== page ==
With continuing secularity: watched Psycho (1960) for the first time (ever) yesterday; it was better than its reputation would have one believe. J. Leigh was satisfactory, but really, Anthony Perkins… need I say more? I would imagine it would be great fun to watch with Jules Dassin’s Phaedra (1962), in which he plays another troubled son (remembering, of course, the myth of Hippolytos) and which contains, moreover, the ironic image of Melina Mercouri in the Parthenon Gallery at the British Museum (one will naturally remember that before her death she was the Greek minister of something-or-other whose main activity was to crusade for the return of those well-scrubbed bits of marble).

19.01.02 – Saturday

It seems a great pity to me that more people do not use proper handkerchiefs – as, for instance, the old man sneezing into the shrubberies.

Went for a long walk through the snowfall this evening, with the sole intent of ambling once the videos were returned. Snow accumulated quickly in my communist shoes.

I was advised by an unknown pedestrian to find a scarf, for my neck, you see, so I wouldn’t catch cold. For this unsolicited concern I expressed thanks, but felt no inclination to follow such wise instruction, and walked for a goodish while un-scarved. As I approached the apartment block, half watching the shadows of the drifting snowflakes, a few lines ran through my head: ‘I like a look of Agony, | Because I know it’s true…’ And to think, even now, that this quaint and unknowable versifier is just a few miles up the road.

22.01.02 – Tuesday

Have been thinking about that biography of St. Augustine, particularly such few paragraphs as I marked out for future reference, e.g.:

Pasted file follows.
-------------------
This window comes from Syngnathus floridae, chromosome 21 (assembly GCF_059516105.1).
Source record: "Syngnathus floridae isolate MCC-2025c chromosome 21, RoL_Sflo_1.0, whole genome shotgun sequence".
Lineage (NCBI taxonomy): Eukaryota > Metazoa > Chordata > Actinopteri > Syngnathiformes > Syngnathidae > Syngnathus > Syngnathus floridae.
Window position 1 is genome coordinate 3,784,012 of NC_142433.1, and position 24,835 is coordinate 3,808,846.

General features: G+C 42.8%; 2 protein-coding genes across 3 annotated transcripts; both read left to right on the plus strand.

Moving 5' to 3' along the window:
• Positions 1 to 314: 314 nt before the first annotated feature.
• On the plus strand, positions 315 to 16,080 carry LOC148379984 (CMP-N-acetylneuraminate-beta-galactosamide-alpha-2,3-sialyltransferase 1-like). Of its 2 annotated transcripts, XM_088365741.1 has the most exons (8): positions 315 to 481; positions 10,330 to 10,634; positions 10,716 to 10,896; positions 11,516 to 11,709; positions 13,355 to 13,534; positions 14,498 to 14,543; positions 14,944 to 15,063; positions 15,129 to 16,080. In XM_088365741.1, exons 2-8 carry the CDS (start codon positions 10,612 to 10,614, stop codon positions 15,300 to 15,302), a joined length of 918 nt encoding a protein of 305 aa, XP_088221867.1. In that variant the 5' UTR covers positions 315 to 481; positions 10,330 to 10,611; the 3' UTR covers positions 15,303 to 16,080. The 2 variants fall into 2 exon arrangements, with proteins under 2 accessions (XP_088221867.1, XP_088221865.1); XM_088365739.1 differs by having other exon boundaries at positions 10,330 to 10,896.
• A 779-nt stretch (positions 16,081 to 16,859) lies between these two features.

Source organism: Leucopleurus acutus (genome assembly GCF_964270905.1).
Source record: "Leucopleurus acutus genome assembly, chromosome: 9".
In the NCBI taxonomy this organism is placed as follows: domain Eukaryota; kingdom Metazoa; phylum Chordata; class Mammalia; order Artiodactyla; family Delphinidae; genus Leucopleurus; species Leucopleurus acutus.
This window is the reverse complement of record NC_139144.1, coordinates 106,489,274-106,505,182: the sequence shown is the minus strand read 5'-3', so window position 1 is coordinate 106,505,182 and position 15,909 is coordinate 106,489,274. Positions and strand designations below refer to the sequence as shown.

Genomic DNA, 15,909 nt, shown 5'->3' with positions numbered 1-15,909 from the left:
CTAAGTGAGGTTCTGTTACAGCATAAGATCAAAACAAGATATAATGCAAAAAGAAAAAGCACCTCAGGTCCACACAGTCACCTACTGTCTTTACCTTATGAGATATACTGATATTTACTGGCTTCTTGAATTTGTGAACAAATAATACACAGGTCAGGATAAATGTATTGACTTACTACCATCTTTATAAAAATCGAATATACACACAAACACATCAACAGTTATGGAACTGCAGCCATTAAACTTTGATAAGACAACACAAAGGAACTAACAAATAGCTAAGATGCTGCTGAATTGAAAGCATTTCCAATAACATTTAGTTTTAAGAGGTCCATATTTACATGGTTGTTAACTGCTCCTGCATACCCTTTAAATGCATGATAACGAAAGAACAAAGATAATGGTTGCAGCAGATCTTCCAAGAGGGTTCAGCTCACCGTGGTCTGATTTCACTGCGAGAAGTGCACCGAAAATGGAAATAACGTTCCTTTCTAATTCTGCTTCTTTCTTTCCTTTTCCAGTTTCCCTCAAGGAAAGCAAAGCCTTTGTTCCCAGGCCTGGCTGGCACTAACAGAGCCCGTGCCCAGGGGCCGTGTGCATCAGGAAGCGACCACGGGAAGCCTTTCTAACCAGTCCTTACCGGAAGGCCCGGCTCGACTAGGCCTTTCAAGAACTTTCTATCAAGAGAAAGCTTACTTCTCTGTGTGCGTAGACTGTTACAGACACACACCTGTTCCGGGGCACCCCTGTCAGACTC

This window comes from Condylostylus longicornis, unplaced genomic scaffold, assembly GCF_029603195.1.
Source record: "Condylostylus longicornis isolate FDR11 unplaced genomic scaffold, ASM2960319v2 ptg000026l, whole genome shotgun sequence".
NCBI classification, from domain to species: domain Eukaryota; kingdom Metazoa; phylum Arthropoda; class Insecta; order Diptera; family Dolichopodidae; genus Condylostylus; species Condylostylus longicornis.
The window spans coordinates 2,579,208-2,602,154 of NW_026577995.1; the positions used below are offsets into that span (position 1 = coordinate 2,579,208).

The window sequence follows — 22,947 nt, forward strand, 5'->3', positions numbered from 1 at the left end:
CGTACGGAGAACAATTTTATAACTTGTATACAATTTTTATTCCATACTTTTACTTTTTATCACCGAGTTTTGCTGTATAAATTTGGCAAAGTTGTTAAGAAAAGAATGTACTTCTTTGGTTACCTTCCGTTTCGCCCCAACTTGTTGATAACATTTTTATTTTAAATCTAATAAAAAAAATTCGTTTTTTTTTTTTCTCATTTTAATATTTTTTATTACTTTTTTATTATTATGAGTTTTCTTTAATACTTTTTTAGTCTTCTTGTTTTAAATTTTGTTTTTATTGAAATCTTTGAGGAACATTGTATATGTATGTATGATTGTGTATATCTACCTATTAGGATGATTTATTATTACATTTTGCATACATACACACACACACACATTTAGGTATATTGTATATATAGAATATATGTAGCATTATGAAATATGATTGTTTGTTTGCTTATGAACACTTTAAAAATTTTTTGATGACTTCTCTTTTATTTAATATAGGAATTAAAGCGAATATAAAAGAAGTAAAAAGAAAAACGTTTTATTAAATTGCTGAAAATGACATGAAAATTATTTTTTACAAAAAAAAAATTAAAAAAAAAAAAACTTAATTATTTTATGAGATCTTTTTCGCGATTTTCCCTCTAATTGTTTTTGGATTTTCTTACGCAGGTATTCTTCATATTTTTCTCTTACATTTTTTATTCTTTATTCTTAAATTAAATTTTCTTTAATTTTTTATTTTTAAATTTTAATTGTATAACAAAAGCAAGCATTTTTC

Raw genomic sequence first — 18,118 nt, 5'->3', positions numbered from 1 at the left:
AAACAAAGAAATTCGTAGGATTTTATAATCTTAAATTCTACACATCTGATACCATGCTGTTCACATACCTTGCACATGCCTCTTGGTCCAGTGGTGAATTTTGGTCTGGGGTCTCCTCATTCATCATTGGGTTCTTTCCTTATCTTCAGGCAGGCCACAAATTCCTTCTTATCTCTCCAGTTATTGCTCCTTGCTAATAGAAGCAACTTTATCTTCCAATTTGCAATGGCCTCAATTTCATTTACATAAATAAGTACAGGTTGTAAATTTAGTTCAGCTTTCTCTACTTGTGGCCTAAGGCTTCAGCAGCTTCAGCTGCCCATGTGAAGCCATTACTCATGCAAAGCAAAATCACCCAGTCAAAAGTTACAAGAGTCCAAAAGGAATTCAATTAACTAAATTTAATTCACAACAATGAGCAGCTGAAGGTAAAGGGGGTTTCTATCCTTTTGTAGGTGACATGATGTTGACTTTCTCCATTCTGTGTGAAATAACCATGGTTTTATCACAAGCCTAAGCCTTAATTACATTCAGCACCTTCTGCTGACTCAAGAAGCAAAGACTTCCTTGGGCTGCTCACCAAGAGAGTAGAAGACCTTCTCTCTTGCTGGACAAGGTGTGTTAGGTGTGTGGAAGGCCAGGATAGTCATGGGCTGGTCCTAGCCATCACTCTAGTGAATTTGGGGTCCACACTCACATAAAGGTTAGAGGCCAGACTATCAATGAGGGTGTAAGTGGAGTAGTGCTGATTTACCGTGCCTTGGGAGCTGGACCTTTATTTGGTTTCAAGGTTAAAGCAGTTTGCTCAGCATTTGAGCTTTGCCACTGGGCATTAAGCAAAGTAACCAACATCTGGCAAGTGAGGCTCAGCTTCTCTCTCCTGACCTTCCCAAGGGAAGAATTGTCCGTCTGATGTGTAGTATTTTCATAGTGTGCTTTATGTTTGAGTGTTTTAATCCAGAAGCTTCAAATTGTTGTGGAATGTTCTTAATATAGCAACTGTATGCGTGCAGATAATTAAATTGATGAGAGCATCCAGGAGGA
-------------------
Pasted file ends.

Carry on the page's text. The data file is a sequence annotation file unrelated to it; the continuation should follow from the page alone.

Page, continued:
Augustine was a great intellect, with a healthy respect for the achievements of human reason. Yet he was obsessed by the difficulties of thought, and by the long, coercive processes, reaching back into the horrors of his own schooldays, that had made this intellectual activity possible; so ‘ready to lie down’ was the fallen human mind. He said he would rather die than become a child again (p. 238).

The passage continues in this vein, then speaks of the ‘sweet taste of sinning’ with which Augustine was rather more familiar than one would expect for a bishop, even in the northern Africa of late antiquity just before the Vandals arrived. What, though, does sinning taste like – the isolated and uneaten savor of stolen pears?

30.01.02 – Wednesday

Just so you know,
this post has been
edited.

Vergil is a hack.1 Homer (being collective) had it right; I don’t care if Iuno foments mishap for that man so blatantly remarkable for pietas (face it, Aeneas is a square – that’s what having a destiny does to people). I’d rather spend time with some πολύτροπος ἄνηρ.

However. ‘Borders are two-dimensional, permeable planes intersecting the earth’s surface at negotiated or disputed points – a country is anything contained by borders.’ – Intriguing the first time around; the second time, though, it’s more than a little trite (especially when a sound disparagement of the Roman Empire and a thorough boosting of the Mongol Empire is involved – comparative history is overrated and easily abused, if you ask me).

What is it with geography and history anyway? I know it’s all just ‘a conspiracy of cartographers’ but why make a virtue of furiously stating the obvious?

Or is rage all that’s left of inquiry? What an outrage.

  1. 27 Nov. 2010: I’m still not fond of Vergil, but this is perhaps a slight exaggeration. []